Edema Treatment for the Arm and Hand

Edema, or swelling, of the arm or hand can be a result of many different conditions. Edema may be caused by abnormal movement of fluids, such as blood and lymph, in or out of the extremity. Edema can be extra fluid that is part of the body’s inflammatory response. Some examples of causes might be trauma, tight wraps or braces, lack of use, or whole-body problems of swelling. It can occur from too much fluid into the arm and hand or not enough draining out. In contrast to edema that is all over the limb or body, swelling or extra fluid specifically within a joint is called an “effusion.”
Figure 1
Keeping your arm elevated decreases edema; do not leave arm in dependent position, which can increase swelling.


Edema of the arm or hand can be caused by:
  • Trauma
  • Surgery
  • Acute injury
  • Chronic condition
  • Overuse
  • Lack of use of limb
  • Tight casts, wraps, or braces
  • Systemic conditions
  • Blood clot
  • Dependent position of limb (below level of heart)

Signs and Symptoms

Signs and symptoms of edema are:
  • Fullness and swelling of the arm or hand
  • When pushing on the area, the finger leaves behind an indented imprint
  • Pain
  • Decreased mobility
  • Numbness
  • Tingling
  • Redness
  • Shiny skin
  • Decreased wrinkling on hand and fingers


Check with your surgeon or doctor about swelling thatseems more than expected. Edema can be unpredictable following an injury or ailment of the arm or hand. It is normal to expect some edema initially following trauma, and it can potentially last weeks or months depending on the injury and the patient’s health.

A frustrating concept patients experience is that the swelling may be gone one day and back the next. Many patients relate that they have good movement when they go to bed, but then they wake the next morning stiff and swollen. This can be very normal. Edema can be part of a cycle that causes stiffness and limited mobility, or it can be the result of overuse or underuse of the hand or arm. One of the best things to decrease edema from injury or lack of use is active movement, which forces the contraction of muscles to move the fluid. This can be difficult due to the extra pressure and potential pain associated with the movement of the injured and swollen area.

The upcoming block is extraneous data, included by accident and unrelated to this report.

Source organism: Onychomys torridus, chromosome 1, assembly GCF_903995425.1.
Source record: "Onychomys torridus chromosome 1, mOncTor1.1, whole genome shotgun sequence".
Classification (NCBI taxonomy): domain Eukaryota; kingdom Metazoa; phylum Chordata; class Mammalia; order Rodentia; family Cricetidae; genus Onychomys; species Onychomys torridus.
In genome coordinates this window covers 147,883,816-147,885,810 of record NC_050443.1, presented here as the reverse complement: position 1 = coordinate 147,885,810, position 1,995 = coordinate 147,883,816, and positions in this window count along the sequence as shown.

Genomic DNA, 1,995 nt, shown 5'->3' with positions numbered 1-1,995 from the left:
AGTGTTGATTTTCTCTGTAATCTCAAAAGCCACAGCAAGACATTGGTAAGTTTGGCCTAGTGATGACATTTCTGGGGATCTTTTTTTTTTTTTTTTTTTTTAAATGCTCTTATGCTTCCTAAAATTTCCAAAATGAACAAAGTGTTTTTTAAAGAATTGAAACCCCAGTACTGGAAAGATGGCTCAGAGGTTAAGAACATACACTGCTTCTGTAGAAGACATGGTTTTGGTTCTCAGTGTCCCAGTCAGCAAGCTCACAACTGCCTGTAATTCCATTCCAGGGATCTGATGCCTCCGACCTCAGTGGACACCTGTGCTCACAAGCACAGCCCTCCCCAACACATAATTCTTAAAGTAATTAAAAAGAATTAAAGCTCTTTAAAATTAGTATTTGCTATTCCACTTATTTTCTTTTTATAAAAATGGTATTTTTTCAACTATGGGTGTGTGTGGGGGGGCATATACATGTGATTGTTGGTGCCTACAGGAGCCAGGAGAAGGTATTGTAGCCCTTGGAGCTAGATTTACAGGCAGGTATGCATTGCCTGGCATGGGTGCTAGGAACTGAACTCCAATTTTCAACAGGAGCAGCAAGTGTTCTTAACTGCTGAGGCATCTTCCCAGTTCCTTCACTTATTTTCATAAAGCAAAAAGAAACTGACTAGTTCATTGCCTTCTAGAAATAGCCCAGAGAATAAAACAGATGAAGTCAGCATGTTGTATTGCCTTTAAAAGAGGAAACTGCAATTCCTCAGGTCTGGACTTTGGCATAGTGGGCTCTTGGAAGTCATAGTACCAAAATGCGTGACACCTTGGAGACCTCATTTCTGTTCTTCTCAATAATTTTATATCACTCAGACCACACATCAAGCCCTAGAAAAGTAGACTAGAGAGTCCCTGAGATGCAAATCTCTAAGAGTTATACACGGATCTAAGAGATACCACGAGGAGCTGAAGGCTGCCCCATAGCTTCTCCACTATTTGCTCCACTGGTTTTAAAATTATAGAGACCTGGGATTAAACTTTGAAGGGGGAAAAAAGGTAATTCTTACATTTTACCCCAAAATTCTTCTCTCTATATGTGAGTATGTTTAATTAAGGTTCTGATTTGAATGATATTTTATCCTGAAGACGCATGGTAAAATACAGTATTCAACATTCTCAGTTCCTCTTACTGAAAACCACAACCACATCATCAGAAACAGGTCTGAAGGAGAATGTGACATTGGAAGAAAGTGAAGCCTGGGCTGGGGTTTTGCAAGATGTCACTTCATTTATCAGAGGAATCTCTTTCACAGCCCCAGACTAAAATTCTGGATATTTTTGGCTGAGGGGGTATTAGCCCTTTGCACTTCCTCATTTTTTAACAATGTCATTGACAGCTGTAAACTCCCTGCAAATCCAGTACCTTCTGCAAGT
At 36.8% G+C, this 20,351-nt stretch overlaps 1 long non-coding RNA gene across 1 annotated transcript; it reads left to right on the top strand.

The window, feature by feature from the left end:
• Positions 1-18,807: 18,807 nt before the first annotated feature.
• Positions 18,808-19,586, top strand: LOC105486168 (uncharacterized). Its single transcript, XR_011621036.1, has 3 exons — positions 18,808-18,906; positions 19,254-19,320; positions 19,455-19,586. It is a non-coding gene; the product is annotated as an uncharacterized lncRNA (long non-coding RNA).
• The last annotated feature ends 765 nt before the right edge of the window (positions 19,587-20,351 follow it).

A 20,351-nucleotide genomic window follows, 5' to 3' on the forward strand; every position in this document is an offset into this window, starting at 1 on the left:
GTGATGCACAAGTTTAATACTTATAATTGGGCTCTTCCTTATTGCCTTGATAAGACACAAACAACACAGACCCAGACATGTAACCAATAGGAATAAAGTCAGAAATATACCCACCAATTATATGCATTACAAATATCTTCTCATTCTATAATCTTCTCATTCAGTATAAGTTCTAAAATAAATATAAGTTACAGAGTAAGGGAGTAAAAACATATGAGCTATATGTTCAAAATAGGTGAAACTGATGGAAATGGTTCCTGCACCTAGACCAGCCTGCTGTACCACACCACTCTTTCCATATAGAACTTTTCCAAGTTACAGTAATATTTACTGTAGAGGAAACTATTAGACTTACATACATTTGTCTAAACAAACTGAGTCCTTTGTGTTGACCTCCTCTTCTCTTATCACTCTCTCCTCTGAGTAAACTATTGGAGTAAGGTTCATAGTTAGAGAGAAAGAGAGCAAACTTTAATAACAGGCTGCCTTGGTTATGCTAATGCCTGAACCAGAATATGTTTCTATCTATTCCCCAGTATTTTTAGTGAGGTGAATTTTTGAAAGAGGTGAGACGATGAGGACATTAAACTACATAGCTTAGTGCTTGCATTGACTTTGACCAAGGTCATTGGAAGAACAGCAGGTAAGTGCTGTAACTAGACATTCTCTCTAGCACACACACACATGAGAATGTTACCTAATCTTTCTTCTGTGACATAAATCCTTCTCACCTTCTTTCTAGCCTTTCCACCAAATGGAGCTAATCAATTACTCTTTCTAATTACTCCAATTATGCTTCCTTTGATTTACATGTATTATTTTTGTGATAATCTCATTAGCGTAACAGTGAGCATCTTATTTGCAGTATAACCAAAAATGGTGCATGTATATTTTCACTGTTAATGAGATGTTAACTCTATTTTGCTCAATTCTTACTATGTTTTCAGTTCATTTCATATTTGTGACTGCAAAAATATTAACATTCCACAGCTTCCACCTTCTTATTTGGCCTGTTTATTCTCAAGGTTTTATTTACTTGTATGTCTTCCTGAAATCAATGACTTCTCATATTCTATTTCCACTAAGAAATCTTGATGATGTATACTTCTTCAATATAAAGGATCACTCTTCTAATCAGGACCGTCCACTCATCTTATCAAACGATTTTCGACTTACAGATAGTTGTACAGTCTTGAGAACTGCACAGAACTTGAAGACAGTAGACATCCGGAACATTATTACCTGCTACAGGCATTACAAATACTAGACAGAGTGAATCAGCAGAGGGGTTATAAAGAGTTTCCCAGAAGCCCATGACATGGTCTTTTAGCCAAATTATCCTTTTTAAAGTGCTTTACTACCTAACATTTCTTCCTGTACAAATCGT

Here are several treatments and options you can try:

  • Talk to your surgeon or doctor for specific treatment options for your condition
  • Retrograde massage
  • Ice intervals or alternating ice and moist heat
  • Compression within moderation of the upper extremity that still allows normal function (compression examples include Coban wrapping, edema gloves, and stockinette wrapping)
  • Rest if overuse is the cause of the edema
  • Activity modification
  • Elevation at intervals
  • Active exercises when pain allows

If edema or swelling continues to be painful or unchanged following these modifications and treatments, seek further help from your doctor, hand surgeon, or specialized hand therapist for more evaluation of the source and options specific to in-person treatment.

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